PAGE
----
On the backdrop of a sky filled with colorful fireworks and streets crowded with animated parades celebrating the Fourth of July, what emerges in the minds of many is the deliberation and decision of our founders to pen and defend the Declaration of Independence. That was pen-to-paper, and then the real work and battle had to begin to realize the landscape we now call the United States of America.
What comes to mind for others on the backdrop of commemorating July 4, 1776, an epic day in history, is the battle that rages on in Iraq. Veterans who have volunteered to fight, whether in the name of duty or honor, watch as nearly 12-years of grueling battle for groundbreaking democracy comes unraveled, seemly in the blink of an eye. Now veterans are in the fog on the return on investment for their battle wounds and scars.
In many ways, companies face a similar story in their effort to hire and train veterans to do a job, only to see their investment unravel in the form of high veteran attrition and turnover. While hiring a veteran is a patriotic thing to do, given veteran unemployment is at a rate higher than their civilian counterparts, the catch-22 is hiring has to be balanced with a business need.
According to the U.S. Chamber, the current trend among veterans is to change jobs twice within the first three years of civilian employment. Add to that attrition costs for a professional who quits averages $125,000 for up to 18 months’ salary. For hourly waged employees it averages a half-year pay. This has left companies in the fog on what to do to increase veteran satisfaction, productivity and retention.
It is widely known that the change from military to civilian life can prove quite challenging for many separating veterans. But oftentimes companies are unaware of what is necessary to onboard a veteran and retain them.
Simply put: Individuals who separate or retire from the military and return to civilian life exchange structured society for an unstructured mainstream society. They face a major change in their life situation; therefore, veterans are confronted with learning to acclimate to a change in culture and a new beginning in life and work.
In addition to a change in employment status, from employed to unemployed or underemployed and underpaid, veterans are challenged with extraordinary differences in culture. This culture change presents them with mental and emotional struggles, and for many this is coupled with a psychological struggle as well. This struggle is heightened for those suffering post-traumatic stress disorder.
Even with the Department of Defense’s newly revamped Transition Assistance Program (TAP), when a veteran returns to civilian culture they are wholly responsible for their own preservation and behavior. They must learn to re-socialize themselves and become fit for living in mainstream society. For companies, it only stands to reason understanding the stark contrast between the two cultures can prove equally as daunting when attempting to hire, re-integrate and sustain veterans in the workplace.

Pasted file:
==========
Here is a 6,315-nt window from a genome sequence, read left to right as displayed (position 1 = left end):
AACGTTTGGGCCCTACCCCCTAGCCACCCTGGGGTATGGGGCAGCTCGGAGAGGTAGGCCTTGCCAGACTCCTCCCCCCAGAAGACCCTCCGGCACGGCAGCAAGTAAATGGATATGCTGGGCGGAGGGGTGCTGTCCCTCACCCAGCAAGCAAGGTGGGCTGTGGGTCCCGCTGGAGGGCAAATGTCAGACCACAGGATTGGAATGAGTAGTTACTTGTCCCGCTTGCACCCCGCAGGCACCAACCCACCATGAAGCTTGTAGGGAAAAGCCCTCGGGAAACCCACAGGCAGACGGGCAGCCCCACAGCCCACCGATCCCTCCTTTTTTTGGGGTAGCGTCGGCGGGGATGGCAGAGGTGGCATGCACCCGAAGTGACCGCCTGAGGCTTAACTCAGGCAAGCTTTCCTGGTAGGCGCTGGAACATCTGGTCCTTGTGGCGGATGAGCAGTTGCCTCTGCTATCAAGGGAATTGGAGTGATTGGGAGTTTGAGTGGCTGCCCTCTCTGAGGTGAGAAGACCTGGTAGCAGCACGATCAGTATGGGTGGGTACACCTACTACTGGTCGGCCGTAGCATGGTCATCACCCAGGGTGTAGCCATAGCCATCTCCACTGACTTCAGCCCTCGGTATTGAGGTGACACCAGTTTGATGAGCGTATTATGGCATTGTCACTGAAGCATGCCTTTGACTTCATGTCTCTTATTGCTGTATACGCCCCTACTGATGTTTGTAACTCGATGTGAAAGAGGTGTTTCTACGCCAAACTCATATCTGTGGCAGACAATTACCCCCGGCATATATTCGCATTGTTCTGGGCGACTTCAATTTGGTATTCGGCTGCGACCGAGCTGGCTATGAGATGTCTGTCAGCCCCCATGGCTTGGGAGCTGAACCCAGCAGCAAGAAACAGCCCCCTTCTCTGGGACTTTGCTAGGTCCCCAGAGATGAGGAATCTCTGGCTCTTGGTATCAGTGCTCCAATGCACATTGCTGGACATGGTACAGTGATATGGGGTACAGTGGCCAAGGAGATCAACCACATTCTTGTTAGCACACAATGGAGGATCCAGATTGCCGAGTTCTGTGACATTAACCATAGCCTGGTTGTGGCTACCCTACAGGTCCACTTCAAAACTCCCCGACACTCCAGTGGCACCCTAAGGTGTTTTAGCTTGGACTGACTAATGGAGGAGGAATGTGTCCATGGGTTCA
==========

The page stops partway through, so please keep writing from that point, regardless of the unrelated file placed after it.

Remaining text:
By all accounts, veterans have the capacity and should be able to effectively retrain themselves to operate in an environment other than that which they were accustomed to being successful. For both veterans and employers, this outcome remains foggy at best.
This is exactly why coming into the light requires more than recruiting and hiring veterans. It requires effective onboarding and organizational development. In the interest of being a viable part of the solution to employing, retaining and celebrating America’s veterans, companies need to develop an onboarding assimilation plan that gradually integrates veterans into the civilian work environment.
Starting with day one, the plan should focus on natural assimilation and inclusivity. Adopt best practices such as establishing affinity groups, peer support and mentoring. This connects veterans with someone who can empathize with their concerns while motivating and helping them adapt to and stay engaged in the work environment. Customize the diversity and employee assistance programs to include veteran-specific education and support. Retain the services of a military-relations professional to facilitate ease of transition.
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The assimilation plan and its effective implementation are vital to veteran-employment, sustainability and companies coming out of the fog and into the light of lower attrition, increased veteran satisfaction and productivity.
Harry Croft is a renowned psychiatrist who has seen 7,000 veterans diagnosed with PTSD and is the co-author of "I Always Sit with My Back to The Wall: Managing Combat Stress and PTSD." Sydney Savior is a retired military officer, applied behavioral scientist and author of "Camouflage to Pinstripes: Learning to Thrive in Civilian Culture."